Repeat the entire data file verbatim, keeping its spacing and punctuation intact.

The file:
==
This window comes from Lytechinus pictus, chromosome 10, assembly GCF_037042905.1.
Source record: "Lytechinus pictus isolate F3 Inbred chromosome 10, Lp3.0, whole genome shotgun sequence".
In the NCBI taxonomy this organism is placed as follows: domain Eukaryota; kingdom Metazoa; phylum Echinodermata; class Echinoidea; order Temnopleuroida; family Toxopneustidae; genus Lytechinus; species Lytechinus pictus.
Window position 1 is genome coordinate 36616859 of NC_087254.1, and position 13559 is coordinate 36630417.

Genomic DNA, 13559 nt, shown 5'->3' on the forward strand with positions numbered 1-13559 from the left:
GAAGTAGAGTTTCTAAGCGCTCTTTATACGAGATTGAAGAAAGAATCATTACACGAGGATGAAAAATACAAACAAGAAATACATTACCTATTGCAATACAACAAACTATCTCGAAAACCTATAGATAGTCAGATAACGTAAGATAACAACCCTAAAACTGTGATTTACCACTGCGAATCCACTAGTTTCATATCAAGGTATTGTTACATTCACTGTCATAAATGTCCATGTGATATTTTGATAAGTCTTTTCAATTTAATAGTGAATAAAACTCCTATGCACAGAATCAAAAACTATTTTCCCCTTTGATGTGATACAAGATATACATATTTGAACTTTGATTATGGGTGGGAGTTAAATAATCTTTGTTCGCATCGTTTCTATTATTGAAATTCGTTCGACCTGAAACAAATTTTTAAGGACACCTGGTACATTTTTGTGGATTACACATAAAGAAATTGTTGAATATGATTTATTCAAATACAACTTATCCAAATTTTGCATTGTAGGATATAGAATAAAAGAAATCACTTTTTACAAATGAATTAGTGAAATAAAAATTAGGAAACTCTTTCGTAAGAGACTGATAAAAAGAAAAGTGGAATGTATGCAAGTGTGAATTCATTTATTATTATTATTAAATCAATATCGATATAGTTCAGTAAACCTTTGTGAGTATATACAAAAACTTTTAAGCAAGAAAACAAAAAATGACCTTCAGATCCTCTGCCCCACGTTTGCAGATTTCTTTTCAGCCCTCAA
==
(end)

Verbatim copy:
This window comes from Lytechinus pictus, chromosome 10, assembly GCF_037042905.1.
Source record: "Lytechinus pictus isolate F3 Inbred chromosome 10, Lp3.0, whole genome shotgun sequence".
In the NCBI taxonomy this organism is placed as follows: domain Eukaryota; kingdom Metazoa; phylum Echinodermata; class Echinoidea; order Temnopleuroida; family Toxopneustidae; genus Lytechinus; species Lytechinus pictus.
Window position 1 is genome coordinate 36616859 of NC_087254.1, and position 13559 is coordinate 36630417.

Genomic DNA, 13559 nt, shown 5'->3' on the forward strand with positions numbered 1-13559 from the left:
GAAGTAGAGTTTCTAAGCGCTCTTTATACGAGATTGAAGAAAGAATCATTACACGAGGATGAAAAATACAAACAAGAAATACATTACCTATTGCAATACAACAAACTATCTCGAAAACCTATAGATAGTCAGATAACGTAAGATAACAACCCTAAAACTGTGATTTACCACTGCGAATCCACTAGTTTCATATCAAGGTATTGTTACATTCACTGTCATAAATGTCCATGTGATATTTTGATAAGTCTTTTCAATTTAATAGTGAATAAAACTCCTATGCACAGAATCAAAAACTATTTTCCCCTTTGATGTGATACAAGATATACATATTTGAACTTTGATTATGGGTGGGAGTTAAATAATCTTTGTTCGCATCGTTTCTATTATTGAAATTCGTTCGACCTGAAACAAATTTTTAAGGACACCTGGTACATTTTTGTGGATTACACATAAAGAAATTGTTGAATATGATTTATTCAAATACAACTTATCCAAATTTTGCATTGTAGGATATAGAATAAAAGAAATCACTTTTTACAAATGAATTAGTGAAATAAAAATTAGGAAACTCTTTCGTAAGAGACTGATAAAAAGAAAAGTGGAATGTATGCAAGTGTGAATTCATTTATTATTATTATTAAATCAATATCGATATAGTTCAGTAAACCTTTGTGAGTATATACAAAAACTTTTAAGCAAGAAAACAAAAAATGACCTTCAGATCCTCTGCCCCACGTTTGCAGATTTCTTTTCAGCCCTCAA